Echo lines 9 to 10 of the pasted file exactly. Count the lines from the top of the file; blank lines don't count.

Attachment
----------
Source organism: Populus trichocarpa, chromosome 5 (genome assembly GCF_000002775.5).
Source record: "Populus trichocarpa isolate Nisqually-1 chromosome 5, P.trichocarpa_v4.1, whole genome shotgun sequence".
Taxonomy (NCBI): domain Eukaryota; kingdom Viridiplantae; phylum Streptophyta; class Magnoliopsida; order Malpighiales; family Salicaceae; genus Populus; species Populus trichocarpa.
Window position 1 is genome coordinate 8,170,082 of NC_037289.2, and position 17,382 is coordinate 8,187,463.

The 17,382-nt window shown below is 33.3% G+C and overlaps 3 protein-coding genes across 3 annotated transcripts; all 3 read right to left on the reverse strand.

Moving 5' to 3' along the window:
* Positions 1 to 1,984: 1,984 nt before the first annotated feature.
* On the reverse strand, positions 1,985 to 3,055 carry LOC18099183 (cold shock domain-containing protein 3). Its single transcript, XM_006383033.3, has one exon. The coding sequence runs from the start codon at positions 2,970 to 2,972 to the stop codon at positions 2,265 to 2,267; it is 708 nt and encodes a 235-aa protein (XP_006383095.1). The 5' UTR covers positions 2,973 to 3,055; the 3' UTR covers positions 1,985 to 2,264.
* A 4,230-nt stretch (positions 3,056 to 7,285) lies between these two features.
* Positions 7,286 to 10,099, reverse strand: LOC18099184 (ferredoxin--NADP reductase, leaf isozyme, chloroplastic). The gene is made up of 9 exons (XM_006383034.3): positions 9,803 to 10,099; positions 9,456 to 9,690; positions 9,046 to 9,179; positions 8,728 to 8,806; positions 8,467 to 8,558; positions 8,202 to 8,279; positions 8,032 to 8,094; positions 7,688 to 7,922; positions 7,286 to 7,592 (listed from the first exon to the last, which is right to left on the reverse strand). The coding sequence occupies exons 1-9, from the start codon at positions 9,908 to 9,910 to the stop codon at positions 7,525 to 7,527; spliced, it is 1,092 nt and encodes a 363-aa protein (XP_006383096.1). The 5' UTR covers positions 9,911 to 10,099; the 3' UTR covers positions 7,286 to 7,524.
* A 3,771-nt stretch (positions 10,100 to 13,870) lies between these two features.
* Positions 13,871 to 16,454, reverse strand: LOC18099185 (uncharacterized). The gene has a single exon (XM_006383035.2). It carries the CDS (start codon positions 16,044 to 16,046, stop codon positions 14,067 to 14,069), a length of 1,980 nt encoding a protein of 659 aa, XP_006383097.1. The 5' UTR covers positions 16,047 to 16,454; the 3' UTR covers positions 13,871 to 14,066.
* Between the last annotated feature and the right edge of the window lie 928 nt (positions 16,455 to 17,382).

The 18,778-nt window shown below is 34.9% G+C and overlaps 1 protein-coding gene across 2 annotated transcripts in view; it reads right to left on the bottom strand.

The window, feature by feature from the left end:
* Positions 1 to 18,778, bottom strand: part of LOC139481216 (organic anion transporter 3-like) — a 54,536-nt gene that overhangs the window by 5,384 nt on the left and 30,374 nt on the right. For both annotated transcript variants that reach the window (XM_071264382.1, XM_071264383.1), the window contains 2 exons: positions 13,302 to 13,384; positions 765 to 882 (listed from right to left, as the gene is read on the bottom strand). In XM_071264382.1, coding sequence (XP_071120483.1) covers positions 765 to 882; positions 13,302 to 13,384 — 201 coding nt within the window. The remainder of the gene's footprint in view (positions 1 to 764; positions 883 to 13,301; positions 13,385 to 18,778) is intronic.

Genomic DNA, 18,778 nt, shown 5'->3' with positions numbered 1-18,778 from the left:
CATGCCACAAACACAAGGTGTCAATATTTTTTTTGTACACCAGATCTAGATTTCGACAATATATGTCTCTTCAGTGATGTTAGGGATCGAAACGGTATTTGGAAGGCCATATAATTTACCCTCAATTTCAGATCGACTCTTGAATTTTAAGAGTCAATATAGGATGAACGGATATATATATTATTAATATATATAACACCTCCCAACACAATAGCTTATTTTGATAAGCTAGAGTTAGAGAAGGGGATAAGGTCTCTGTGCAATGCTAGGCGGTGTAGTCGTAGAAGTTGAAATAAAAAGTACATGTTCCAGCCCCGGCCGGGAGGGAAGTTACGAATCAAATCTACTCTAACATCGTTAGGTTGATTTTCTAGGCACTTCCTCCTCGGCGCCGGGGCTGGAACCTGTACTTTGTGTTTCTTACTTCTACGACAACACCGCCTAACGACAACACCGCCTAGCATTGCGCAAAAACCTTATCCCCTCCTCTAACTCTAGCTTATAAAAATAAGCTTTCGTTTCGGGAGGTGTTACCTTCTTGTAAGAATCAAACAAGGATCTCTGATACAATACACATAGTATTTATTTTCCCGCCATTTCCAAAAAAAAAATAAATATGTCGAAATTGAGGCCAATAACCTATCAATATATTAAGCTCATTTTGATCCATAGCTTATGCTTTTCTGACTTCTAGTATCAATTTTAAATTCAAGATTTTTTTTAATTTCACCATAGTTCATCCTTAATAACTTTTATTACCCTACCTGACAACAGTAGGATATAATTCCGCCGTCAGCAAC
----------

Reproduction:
* A 4,230-nt stretch (positions 3,056 to 7,285) lies between these two features.
* Positions 7,286 to 10,099, reverse strand: LOC18099184 (ferredoxin--NADP reductase, leaf isozyme, chloroplastic). The gene is made up of 9 exons (XM_006383034.3): positions 9,803 to 10,099; positions 9,456 to 9,690; positions 9,046 to 9,179; positions 8,728 to 8,806; positions 8,467 to 8,558; positions 8,202 to 8,279; positions 8,032 to 8,094; positions 7,688 to 7,922; positions 7,286 to 7,592 (listed from the first exon to the last, which is right to left on the reverse strand). The coding sequence occupies exons 1-9, from the start codon at positions 9,908 to 9,910 to the stop codon at positions 7,525 to 7,527; spliced, it is 1,092 nt and encodes a 363-aa protein (XP_006383096.1). The 5' UTR covers positions 9,911 to 10,099; the 3' UTR covers positions 7,286 to 7,524.